Scientists say that a DARPA project to use bugs to modify plant genes could be viewed as a bioweapon, the Associated Press reports.
New Japanese guidelines would allow for gene editing of human embryos for research purposes, according to Nature News.
In Nature this week: gene editing for tomato domestication, genome assemblies of inbred mouse strains, and more.
In Science this week: series of reviews about gene modification, and more.
For the first time, researchers used mitochondrially targeted zinc-finger nucleases to induce specific elimination of mutant mtDNA across the heart.
Under the terms of the agreements, Thermo Fisher obtains global non-exclusive rights to products, tools, and research services involving the technologies.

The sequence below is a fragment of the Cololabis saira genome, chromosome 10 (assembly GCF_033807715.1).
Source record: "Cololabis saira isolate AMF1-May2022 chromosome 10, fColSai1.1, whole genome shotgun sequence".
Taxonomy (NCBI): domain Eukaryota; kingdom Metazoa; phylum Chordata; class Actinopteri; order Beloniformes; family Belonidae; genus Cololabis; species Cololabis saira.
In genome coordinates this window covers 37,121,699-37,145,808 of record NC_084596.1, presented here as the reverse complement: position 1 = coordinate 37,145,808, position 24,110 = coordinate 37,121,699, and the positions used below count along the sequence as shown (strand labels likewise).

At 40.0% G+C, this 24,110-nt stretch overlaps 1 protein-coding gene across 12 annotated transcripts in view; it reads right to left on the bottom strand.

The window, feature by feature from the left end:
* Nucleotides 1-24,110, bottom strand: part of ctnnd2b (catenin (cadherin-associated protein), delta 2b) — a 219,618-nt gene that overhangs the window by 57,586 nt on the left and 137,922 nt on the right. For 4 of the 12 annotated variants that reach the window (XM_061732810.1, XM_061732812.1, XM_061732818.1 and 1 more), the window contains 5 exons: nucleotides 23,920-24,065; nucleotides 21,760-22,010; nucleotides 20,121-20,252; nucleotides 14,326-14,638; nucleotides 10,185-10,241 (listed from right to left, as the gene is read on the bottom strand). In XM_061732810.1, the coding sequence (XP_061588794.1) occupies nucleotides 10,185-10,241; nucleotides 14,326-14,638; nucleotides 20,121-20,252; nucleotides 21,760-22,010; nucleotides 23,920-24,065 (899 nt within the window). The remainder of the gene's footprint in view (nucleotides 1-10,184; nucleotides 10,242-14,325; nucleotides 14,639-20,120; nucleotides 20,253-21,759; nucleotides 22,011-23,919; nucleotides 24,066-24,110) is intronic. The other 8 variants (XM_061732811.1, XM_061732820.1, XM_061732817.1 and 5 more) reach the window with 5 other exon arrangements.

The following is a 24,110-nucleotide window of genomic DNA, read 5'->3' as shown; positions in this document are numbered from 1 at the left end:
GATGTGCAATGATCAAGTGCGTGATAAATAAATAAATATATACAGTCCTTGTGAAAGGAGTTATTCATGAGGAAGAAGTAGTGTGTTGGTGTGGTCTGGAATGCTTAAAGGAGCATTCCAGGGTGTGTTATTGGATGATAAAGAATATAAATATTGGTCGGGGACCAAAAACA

The firm said it saw a robust contribution in the first half of the year from its Dharmacon business and noted that it increased its reach into the US market.
The international team then used the approach to show that appropriate guide RNA design can reduce off-target effects of editing in mouse livers.
The researchers said their findings could help classify BRCA1 variants, particularly one whose impact on cancer risk is currently not clear.
A new study shows that DNA targets bound by nucleosomes are cleaved less efficiently than targets lacking nucleosomes, which could inform target selection.
The US Department of Justice has proposed a rule change to enable DNA to be collected from migrants, the Associated Press reports.
Bernard Fisher, a surgeon who changed how breast cancer is treated, has died at 101, the New York Times reports.
A Washington Post columnist writes that she is skeptical about DNA-based diets.
In PNAS this week: recurrent inactivation of DEPDC5 in gastrointestinal stromal tumors, taxonomic reliability of GenBank sequences, and more.